KE: I was most nervous about getting Bentmont Tench [the keyboardist] from Tom Petty & The Heartbreakers in on a session. He agreed to come and play on my record. And I was so nervous about that. Because Tom Petty & The Heartbreakers are my hero band. And it ended up that he’s such a lovely man and it was such a wonderful experience, but I was like a 5-year-old. I was like, “I wanna be cool. Be cool.”
A few years ago, Matt Santry was a college graduate with a degree in psychology and a job as a social worker for children with special needs. Now, the native of suburban Philadelphia has a different life: playing clubs across the country and hearing his pretty acoustic- and piano-laced music played on the radio.
Culture Vultures: So you went from social worker to musician?
Matt Santry: Yeah, I was always playing in college, and it just started to feel like a hobby. I was only playing once or twice a month. So I started just doing the restaurant circuit, where you see the guy playing in the corner. But I was making more money doing that than I was doing my day job. So that enabled me to make the transition.
CV: Is that a hard jump to make — to say I’m giving up a daily paycheck to make music?
MS: It’s stressful even right now. I’m having a great summer, but once October comes along, I don’t know. Something will come up. It always does.
CV: People have this thought that when you see musicians on stage or TV, you assume they’re making millions of dollars. But people don’t really understand they’re not.
MS: I think nowadays, there are more people that are doing it because there is a small economy for musicians. Just about anybody can get a job instructing guitar and play at the local bar. There’s a lot of people doing that. For me, I’ve always saw that as just a way to play more of my music and being a writer and performer.
The good part is: It’s easier than it was maybe 20 years ago to be a working musician. Because you have access to things you didn’t have — like iTunes and social media, where you’re able to tell your fans where you’re going to be and have them support you. I feel like maybe 20 or so years ago, it was all about a record label. And now that that isn’t really the case, I think it helps foster more independent music. But I think everybody’s kind of broke at the same time. [laughs] There’s no more big money.
CV: How important is a radio station like XPN to up-and-coming artists?
MS: It’s huge. I get a lot of new music from XPN. Good Old War? I heard about them through XPN. And I really dig them. Also, they’re not afraid to play local artists, where it’s a lot tougher when you get to chain radio stations. They’re not into that.
CV: If you had your own music festival, who would you have on the bill?
MS: [laughs] Anybody? I can go nuts?
MS: I’d have Peter Gabriel. He’s going to headline. Let’s have Pink Floyd, too. I’ll just go with some of the best shows I’ve seen. We’ll have Dave Matthews there.
CV: So what’s next for you?
MS: We’re doing a live record right now. We’re recording a number of shows this summer. And we’re using that as a way to raise money for a studio record. We’re selling a bootleg pass. You get access to all the live recordings for the rest of the year. Then 2013 will be more planning for the studio record.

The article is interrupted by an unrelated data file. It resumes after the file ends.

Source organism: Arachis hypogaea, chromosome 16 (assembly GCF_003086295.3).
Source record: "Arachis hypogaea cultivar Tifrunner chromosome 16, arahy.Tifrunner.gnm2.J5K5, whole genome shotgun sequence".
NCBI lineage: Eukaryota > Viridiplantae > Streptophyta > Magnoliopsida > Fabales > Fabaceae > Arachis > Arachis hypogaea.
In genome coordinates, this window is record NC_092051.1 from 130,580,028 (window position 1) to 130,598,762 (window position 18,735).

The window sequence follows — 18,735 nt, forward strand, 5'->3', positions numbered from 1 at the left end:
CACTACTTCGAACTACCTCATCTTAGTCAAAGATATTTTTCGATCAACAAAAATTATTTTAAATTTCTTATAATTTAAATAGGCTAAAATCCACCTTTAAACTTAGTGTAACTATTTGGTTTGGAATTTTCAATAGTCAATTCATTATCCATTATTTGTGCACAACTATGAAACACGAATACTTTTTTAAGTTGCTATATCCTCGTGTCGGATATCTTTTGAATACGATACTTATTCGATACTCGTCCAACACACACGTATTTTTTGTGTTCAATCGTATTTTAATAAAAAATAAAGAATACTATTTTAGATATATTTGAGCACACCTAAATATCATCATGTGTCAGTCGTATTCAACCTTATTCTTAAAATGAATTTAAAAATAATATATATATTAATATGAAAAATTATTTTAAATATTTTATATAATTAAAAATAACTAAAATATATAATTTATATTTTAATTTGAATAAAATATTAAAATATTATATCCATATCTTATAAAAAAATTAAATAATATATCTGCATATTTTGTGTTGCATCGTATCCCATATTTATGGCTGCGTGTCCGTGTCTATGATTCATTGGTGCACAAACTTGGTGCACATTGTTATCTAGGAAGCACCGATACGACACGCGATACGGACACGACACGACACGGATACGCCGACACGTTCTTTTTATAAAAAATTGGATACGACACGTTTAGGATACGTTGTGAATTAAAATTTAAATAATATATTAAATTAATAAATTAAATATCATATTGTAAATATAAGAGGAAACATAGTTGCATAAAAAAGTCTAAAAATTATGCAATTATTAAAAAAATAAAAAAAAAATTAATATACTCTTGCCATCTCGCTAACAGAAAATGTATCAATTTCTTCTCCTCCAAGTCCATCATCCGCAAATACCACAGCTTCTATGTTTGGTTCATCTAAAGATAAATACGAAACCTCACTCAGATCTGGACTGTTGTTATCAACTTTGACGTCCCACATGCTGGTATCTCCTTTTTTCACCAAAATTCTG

GOOD OLD WAR
The members of Good Old War always seem to be smiling. And why not? The Philly trio — guitarists Keith Goodwin and Daniel Schwartz and drummer Tim Arnold — plays sweet, hummable acoustic folk that sounds like it could have shared radio time with James Taylor and Joni Mitchell in the early 1970s. That and a relentless touring schedule have also made them indie darlings with a rabid fan base.
Daniel Schwartz: It feels really good. Being a Philly native and still living in Fishtown now, it’s a treat, man. Especially since we’re not a local band really. We don’t get to play Philly more than we play anywhere else. We tour so much. The city already looks like Narnia when you come back into it after being away from it for two months at a time/ [laughs] I love Philly so much.
CV: It doesn’t matter than you’re on the Jersey side of the river for this festival?
DS: Ah, no. Actually, there’s part of me that feels a very strong connection with Jersey. A lot of my family is South Jerseyites. We always did the Shore thing.
CV: Is playing live music like swimming — where you shouldn’t eat right before you step onstage?
DS: We definitely don’t eat before we go onstage. You don’t want to feel heavy. And we bounce around a lot. And we’re a singing band. Everyone will say if they sing, they probably won’t eat for like an hour before they play.
CV: A lot of the musicians around this festival are carrying iPhones. Has that changed songwriting — where now you’ll duck into a corner when you’re shopping at Target because you can record a song idea into your phone?
DS: That’s actually exactly what I do. I could show you — I just labeled them all. I have hundreds of song parts — we all do. I put my vocal warm-ups on there. I sing the warm-ups every day to my phone. We record practices on it every day, too.